Could software development time be reduced?

Another much-talked-about area of potential for generative AI has been to support software developers in writing code. The headline opportunity for tools such as GitHub Copilot to free up developers from writing code and spend more time on problem-solving, is, on the surface, universally appealing. But what many are finding is that the main benefits of these types of coding assistant lie elsewhere.

Many were finding that the time saving from having code written by AI isn’t actually that significant. The proportion of a developer’s time spent writing code is, after all, relatively small. And reading code will nearly always be harder than writing it, meaning most developers find it takes longer to understand AI-generated code, than it would to write something themselves.

Instead, the real advantages of AI-driven coding assistants have been felt in other areas. Firstly, they’ve helped experienced coders get up to speed in new languages quickly. Secondly, the tools may come up with ways of doing things that developers haven’t considered. And thirdly, these tools are highlighting areas for improvement in someone’s code that would otherwise come to light at the code-review stage, thereby accelerating the overall development process.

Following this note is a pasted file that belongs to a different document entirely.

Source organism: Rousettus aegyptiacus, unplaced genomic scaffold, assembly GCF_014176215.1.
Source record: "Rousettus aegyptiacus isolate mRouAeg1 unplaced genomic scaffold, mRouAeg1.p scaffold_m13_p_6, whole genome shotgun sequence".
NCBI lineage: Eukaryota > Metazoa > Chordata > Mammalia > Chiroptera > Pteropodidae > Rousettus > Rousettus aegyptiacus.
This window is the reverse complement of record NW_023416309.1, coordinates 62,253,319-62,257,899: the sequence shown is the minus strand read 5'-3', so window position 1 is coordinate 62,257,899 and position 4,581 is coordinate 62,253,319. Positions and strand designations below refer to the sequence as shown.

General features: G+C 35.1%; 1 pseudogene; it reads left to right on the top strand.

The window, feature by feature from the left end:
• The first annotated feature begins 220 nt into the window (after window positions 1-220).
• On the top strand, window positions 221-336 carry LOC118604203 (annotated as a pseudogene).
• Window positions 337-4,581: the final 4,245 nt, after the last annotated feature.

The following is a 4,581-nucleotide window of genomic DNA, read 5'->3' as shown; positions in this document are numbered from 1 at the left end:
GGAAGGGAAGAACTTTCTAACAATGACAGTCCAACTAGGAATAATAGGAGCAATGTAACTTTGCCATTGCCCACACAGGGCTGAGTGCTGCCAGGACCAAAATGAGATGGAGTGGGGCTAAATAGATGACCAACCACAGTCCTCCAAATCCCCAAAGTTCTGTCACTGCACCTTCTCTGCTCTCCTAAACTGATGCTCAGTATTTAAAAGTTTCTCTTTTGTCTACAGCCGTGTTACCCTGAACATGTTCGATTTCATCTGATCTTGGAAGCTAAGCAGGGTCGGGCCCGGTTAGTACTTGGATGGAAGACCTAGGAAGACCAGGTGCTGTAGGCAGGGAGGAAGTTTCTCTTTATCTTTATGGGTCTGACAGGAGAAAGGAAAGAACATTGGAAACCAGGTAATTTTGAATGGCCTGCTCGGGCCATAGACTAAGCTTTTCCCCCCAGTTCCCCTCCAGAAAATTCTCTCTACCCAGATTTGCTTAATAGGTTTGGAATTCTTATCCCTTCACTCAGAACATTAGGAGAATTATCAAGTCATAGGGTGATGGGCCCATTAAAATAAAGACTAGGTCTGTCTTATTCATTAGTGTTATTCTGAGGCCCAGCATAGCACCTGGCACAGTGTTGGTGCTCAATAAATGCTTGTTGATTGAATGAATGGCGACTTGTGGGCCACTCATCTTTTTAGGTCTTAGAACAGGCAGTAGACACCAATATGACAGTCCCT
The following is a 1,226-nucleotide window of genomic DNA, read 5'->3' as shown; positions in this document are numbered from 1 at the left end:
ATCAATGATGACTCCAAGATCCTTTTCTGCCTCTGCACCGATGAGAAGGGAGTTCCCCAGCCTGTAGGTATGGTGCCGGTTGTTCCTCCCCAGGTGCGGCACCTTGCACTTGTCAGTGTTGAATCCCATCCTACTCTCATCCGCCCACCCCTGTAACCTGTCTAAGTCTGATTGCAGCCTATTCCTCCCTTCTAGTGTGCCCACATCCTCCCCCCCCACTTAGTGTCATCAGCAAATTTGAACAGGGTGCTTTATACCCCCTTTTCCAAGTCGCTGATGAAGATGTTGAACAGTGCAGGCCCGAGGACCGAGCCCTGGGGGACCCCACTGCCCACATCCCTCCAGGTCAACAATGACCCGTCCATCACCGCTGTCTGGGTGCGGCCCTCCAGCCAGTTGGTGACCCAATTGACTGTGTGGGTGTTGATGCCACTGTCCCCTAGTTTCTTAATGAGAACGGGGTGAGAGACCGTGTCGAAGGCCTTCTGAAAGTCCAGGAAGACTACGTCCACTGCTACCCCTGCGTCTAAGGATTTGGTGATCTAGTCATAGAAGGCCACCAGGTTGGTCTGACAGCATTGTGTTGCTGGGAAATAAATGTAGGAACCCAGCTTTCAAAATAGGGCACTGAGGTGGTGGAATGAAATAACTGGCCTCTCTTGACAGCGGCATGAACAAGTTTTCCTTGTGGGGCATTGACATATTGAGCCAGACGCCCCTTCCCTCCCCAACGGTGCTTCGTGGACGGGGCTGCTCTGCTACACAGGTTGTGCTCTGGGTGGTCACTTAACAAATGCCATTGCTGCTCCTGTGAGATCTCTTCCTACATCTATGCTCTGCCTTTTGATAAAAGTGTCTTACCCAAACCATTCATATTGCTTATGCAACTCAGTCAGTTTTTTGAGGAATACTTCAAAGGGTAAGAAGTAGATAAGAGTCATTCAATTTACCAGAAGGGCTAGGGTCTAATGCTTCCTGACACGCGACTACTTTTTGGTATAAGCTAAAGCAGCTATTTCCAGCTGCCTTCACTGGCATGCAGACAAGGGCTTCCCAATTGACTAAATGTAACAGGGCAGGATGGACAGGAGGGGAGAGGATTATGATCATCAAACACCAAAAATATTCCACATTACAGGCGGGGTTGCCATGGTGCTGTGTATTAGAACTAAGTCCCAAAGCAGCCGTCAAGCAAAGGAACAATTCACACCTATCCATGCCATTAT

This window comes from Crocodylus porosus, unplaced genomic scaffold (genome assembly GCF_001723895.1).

Supporting data research

Another big growth area for AI tools has been in spotting insights in data that humans may not have noticed. Some organisations were doing this using their business intelligence and analytics tools’ built-in capabilities, such as Microsoft Power BI’s Q&A. These tools provide conversational user interfaces where you write your query in natural language, and the software interprets it and attempts to visualise the answer.

Others were experimenting with uploading spreadsheets to ChatGPT and asking it questions. With the feature still in its infancy, care needs to be taken with how the results are used. We wouldn’t, for example, suggest using this in any kind of statutory or regulatory reporting, where absolute accuracy is essential. But there’s undoubtedly potential to use it for ad hoc decision-support.

So where next?

Regulation conversations are still underway at higher levels of governance.

This month, the UK government has been asked to feedback on the progress its made in the last three years on the recommendations from 2020’s Artificial Intelligence and Public Standards report. As AI contributed £3.7bn ($5.6bn) to the UK economy last year, this summary will give key insights into what’s working.

Softwire continues to keep its finger on the pulse of AI advancements, with members of our AI practice continually researching and trialling available technologies. We can support CTOs and other business leaders in understanding where AI can deliver:

  • Operational Boosts – Using generative AI tech to give you the best opportunities to enhance your business productivity.
  • Product enhancements – Using generative AI to provide better customer experiences and optimised product offerings.

If you’ve got an idea of where AI might be valuable in your organisation – or just want to have a chat about the art of the possible, please get in touch and tell us about your project.